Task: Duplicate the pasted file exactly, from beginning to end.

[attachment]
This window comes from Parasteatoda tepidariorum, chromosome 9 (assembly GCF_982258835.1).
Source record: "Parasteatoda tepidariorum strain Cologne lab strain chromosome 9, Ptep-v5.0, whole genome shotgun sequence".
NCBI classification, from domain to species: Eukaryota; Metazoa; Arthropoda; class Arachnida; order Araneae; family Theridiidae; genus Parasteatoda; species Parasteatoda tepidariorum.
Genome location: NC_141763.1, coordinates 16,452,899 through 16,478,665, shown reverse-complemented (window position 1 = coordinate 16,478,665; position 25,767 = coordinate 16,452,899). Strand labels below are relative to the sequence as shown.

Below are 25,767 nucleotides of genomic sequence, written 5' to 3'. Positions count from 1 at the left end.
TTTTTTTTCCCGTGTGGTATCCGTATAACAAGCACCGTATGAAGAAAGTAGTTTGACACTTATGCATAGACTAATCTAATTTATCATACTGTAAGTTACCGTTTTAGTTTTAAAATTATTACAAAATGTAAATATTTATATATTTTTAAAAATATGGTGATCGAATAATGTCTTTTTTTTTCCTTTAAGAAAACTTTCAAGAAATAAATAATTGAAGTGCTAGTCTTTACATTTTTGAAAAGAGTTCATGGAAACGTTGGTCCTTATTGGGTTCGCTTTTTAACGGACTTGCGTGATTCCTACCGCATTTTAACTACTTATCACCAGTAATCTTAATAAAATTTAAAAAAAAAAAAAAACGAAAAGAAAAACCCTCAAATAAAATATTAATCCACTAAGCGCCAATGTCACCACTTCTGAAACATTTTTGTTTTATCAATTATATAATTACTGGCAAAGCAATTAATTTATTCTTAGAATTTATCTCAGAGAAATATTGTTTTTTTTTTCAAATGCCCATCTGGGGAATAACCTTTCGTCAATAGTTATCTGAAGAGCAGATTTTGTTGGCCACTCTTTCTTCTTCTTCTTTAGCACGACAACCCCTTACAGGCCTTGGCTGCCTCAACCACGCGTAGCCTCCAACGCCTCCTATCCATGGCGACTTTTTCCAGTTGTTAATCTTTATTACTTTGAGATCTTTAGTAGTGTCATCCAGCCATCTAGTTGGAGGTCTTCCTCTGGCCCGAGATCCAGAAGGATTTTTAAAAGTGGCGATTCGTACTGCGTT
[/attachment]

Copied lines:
This window comes from Parasteatoda tepidariorum, chromosome 9 (assembly GCF_982258835.1).
Source record: "Parasteatoda tepidariorum strain Cologne lab strain chromosome 9, Ptep-v5.0, whole genome shotgun sequence".
NCBI classification, from domain to species: Eukaryota; Metazoa; Arthropoda; class Arachnida; order Araneae; family Theridiidae; genus Parasteatoda; species Parasteatoda tepidariorum.
Genome location: NC_141763.1, coordinates 16,452,899 through 16,478,665, shown reverse-complemented (window position 1 = coordinate 16,478,665; position 25,767 = coordinate 16,452,899). Strand labels below are relative to the sequence as shown.

Below are 25,767 nucleotides of genomic sequence, written 5' to 3'. Positions count from 1 at the left end.
TTTTTTTTCCCGTGTGGTATCCGTATAACAAGCACCGTATGAAGAAAGTAGTTTGACACTTATGCATAGACTAATCTAATTTATCATACTGTAAGTTACCGTTTTAGTTTTAAAATTATTACAAAATGTAAATATTTATATATTTTTAAAAATATGGTGATCGAATAATGTCTTTTTTTTTCCTTTAAGAAAACTTTCAAGAAATAAATAATTGAAGTGCTAGTCTTTACATTTTTGAAAAGAGTTCATGGAAACGTTGGTCCTTATTGGGTTCGCTTTTTAACGGACTTGCGTGATTCCTACCGCATTTTAACTACTTATCACCAGTAATCTTAATAAAATTTAAAAAAAAAAAAAAACGAAAAGAAAAACCCTCAAATAAAATATTAATCCACTAAGCGCCAATGTCACCACTTCTGAAACATTTTTGTTTTATCAATTATATAATTACTGGCAAAGCAATTAATTTATTCTTAGAATTTATCTCAGAGAAATATTGTTTTTTTTTTCAAATGCCCATCTGGGGAATAACCTTTCGTCAATAGTTATCTGAAGAGCAGATTTTGTTGGCCACTCTTTCTTCTTCTTCTTTAGCACGACAACCCCTTACAGGCCTTGGCTGCCTCAACCACGCGTAGCCTCCAACGCCTCCTATCCATGGCGACTTTTTCCAGTTGTTAATCTTTATTACTTTGAGATCTTTAGTAGTGTCATCCAGCCATCTAGTTGGAGGTCTTCCTCTGGCCCGAGATCCAGAAGGATTTTTAAAAGTGGCGATTCGTACTGCGTT